All Wii and NDS games use the server only for login, matchmaking and as delivery agent for messages. Gaming data is sent peer-to-peer. The problem is, that the clients usually live behind a router with NAT (Network Address Translation). This client can't send messages and can't connect without help of a server. And this is the reason for NATNEG (NAT NEGotiation).
For Mario Kart Wii the connection goes like this:
- A guest searches a host in the matchmaking table using a TCP connection to server MS.
- The guest tries to connect the host. It uses either server GPCM, if the host is known as friend, or server MS otherwise as delivery agent. STATUS packets are used for the communication. The servers are able to interpret these packets.
- After the guest gets the permission to enter the room, a peer-to-peer connection will be established:
- A random NATNEG-ID is exchanged.
- Host and guest send records to the server NATNEG.
- If server NATNEG received both messages, it sends back a CONNECT message to both clients. The message contains the IPv4 address and the open port of the opponent.
- Each client sends back a CONNECT_ACK message to the server to confirm the CONNECT message.
- After establishing the peer-to-peer connection, each client reports SUCCESS.
For a local network, the communication of both clients is done directly without using any server as delivery agent.
Connection Status (bit fields)
- A bit is set, if 2 players have the same public IPv4. In this case, both clients use the same LAN and NATNEG is usually not needed. The bits are always set for both peers.
- A bit is set, if connection was accepted by the host. In this case, the host sends a "GPCM STATUS type-02" message using server GPCM or MS as delivery agent. The bits are always set for both peers.
- The NATNEG server sent a CONNECT message (NATNEG connection finished) to both clients. The bits are always set for both peers.
- The NATNEG server received a CONNECT_ACK message of a client.
- The NATNEG server received a REPORT message of a client with status SUCCESS. If the status is FAIL, then the related bits in NN_CONNECT and NN_ACK are cleared.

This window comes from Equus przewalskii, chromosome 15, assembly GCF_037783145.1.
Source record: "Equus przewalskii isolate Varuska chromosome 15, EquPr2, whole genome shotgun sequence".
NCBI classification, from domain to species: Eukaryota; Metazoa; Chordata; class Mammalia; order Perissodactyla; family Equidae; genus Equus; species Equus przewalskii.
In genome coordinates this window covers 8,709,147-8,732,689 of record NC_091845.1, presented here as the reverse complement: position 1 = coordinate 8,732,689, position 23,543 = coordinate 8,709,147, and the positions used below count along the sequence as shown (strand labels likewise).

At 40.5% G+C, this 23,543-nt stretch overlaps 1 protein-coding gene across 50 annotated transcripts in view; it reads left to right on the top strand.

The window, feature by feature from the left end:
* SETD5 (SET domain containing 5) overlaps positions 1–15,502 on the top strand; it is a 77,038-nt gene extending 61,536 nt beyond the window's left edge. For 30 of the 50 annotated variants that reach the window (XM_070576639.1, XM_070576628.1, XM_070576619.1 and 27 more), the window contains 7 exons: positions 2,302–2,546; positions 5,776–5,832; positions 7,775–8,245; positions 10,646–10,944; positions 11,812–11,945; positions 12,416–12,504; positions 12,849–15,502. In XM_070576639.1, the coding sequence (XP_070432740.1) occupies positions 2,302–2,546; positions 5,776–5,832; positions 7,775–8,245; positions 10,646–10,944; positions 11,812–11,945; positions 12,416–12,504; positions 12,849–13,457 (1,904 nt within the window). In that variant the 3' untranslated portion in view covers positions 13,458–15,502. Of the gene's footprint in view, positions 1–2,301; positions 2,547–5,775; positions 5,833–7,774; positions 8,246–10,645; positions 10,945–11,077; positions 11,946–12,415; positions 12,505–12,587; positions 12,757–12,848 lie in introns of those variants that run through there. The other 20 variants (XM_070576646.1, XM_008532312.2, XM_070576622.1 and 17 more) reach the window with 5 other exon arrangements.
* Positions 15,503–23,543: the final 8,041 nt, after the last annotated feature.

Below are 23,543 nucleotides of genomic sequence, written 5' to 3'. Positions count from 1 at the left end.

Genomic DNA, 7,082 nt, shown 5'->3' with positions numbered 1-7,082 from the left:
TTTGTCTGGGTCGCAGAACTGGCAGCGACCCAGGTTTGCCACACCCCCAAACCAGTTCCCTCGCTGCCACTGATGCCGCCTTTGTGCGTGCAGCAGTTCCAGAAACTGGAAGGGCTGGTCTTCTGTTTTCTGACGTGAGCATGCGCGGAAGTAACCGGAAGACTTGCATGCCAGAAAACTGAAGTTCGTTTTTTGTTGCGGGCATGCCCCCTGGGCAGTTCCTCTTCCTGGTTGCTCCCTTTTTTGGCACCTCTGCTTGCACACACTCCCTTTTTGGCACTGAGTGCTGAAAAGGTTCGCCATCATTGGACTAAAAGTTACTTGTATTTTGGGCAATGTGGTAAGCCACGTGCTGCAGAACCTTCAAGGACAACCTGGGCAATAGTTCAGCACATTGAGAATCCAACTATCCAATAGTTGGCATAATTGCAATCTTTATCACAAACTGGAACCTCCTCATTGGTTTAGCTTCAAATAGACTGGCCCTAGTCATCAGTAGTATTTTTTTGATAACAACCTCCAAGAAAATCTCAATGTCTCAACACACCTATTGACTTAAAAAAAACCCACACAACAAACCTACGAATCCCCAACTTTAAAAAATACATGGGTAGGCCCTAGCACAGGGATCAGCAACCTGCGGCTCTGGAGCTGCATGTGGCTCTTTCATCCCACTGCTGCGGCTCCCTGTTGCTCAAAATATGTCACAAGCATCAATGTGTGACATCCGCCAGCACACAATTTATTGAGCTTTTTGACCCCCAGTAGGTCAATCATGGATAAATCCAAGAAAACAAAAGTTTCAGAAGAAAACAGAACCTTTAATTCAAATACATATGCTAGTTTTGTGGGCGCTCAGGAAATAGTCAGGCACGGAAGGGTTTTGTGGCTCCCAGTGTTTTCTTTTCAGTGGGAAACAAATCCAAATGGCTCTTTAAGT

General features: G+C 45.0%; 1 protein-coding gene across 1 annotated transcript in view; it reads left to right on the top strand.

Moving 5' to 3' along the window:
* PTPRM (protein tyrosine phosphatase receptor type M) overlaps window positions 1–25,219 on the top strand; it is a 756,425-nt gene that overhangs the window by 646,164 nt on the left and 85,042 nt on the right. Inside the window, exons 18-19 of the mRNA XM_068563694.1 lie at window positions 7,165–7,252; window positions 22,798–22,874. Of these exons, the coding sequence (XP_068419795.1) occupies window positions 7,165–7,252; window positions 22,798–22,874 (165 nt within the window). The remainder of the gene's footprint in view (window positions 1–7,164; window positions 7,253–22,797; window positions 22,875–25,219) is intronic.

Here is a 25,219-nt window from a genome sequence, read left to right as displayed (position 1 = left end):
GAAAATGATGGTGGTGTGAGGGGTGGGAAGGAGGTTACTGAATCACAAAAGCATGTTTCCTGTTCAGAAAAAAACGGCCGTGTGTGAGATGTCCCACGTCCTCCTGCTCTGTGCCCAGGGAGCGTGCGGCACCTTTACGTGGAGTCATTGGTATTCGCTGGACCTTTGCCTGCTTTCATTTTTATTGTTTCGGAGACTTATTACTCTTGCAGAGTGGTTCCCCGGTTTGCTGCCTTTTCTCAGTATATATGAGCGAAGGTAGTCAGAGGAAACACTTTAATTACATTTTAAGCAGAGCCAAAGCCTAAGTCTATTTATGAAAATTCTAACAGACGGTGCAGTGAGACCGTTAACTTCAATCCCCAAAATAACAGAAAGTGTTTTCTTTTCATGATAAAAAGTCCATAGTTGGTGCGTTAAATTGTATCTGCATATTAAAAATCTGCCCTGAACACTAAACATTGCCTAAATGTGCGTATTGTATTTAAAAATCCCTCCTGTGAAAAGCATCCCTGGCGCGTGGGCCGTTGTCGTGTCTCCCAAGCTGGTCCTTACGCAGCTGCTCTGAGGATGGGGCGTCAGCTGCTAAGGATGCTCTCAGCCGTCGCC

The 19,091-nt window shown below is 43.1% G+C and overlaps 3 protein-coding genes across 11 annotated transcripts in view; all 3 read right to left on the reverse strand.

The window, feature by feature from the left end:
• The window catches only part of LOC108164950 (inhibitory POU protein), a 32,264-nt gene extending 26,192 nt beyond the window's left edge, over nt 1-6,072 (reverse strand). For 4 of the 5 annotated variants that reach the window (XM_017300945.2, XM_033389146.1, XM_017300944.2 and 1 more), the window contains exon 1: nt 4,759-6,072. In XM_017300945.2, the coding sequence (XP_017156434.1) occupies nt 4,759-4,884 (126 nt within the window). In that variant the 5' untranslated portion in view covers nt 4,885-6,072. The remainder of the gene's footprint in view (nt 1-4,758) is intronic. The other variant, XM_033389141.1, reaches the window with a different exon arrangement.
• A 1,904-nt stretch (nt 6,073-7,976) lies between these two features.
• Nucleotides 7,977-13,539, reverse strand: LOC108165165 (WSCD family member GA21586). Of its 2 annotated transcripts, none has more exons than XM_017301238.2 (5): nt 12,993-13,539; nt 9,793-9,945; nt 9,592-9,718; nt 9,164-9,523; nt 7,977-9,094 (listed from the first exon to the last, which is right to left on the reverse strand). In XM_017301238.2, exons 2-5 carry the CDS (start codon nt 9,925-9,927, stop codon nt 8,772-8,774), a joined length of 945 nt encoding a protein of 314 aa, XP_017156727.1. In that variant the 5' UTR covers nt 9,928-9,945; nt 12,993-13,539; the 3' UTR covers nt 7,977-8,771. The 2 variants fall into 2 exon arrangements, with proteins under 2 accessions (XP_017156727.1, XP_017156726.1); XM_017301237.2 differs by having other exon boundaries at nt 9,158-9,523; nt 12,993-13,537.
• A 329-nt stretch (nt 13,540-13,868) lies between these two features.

The slot index is used for the bit number. If for example players at slot 2 and 5 did NN_CONNECT, then bit 5 for player 2 and bit 2 for player 5 are set. If a player left a room (detected by GPCM or MASTER), all slot related bits are cleared.
Server SV and mkw-ana print a summary as a character vector. The connection status is also visible at the MKW status page. The following table shows the character and color selection, highest priority first:
|\||Self reference and mirror line. All other bits are ignored.|
|▪||NN_SUCCESS and CONNECT2 are set. LOCAL is ignored.|
|.||NN_SUCCESS set, but not CONNECT2. LOCAL is ignored.|
|A||NN_ACK and CONNECT2 are set. LOCAL is ignored.|
|a||NN_ACK set, but not CONNECT. LOCAL is ignored.|
|C||NN_CONNECT and CONNECT2 are set, but not NN_ACK. LOCAL is ignored.|
|c||NN_CONNECT set, but neither NN_ACK nor CONNECT2. LOCAL is ignored.|
|L||LOCAL and CONNECT2 set, but not any NATNEG flag.|
|l||LOCAL set, but neither CONNECT nor any NATNEG flag.|
|2||CONNECT2 set, but neither LOCAL nor any NATNEG flag.|
|▲||All bits are cleared (not any connection).|
If a player enters a room, it starts with a row (and also a column) of red triangles. Each red triangle tells us, that the pair of clients has not established the peer-to-peer connection. For this case, the traffic is redirected through a proxy for both directions. Usually (but not always) the host is the proxy. And if a player is the proxy for many connections, it needs much more upload bandwidth than usual. The result may be loss of packets so that players see others jumping. Usually, every 7 seconds a NATNEG is completed and a red triangle is exchanged by a cyan rectangle. But for unknown reasons (a MKW bug), some clients stop the NATNEG process. And so, the red row stays.
A solution for the moment and only for private rooms is, that the room owner kicks the players from his room, if they have many red triangles.
It is planned to calculate a goodness value, show this value at the status page and also archive it in race and kick histories. Later with more experience, an auto-kick feature for red players is planned.
Column »conn fail«
Column »conn fail« shows a connection failure rating. Each missed step counts as 0.25 (4 steps for a complete connection). So a complete missed connection counts as 1.00.
The connection failure rating of a room is calculated by adding the squares of the single ratings, and then getting the square root. So one 4.0 rating (room rating 4.0) counts more than four 1.0 ratings (room rating 2.0).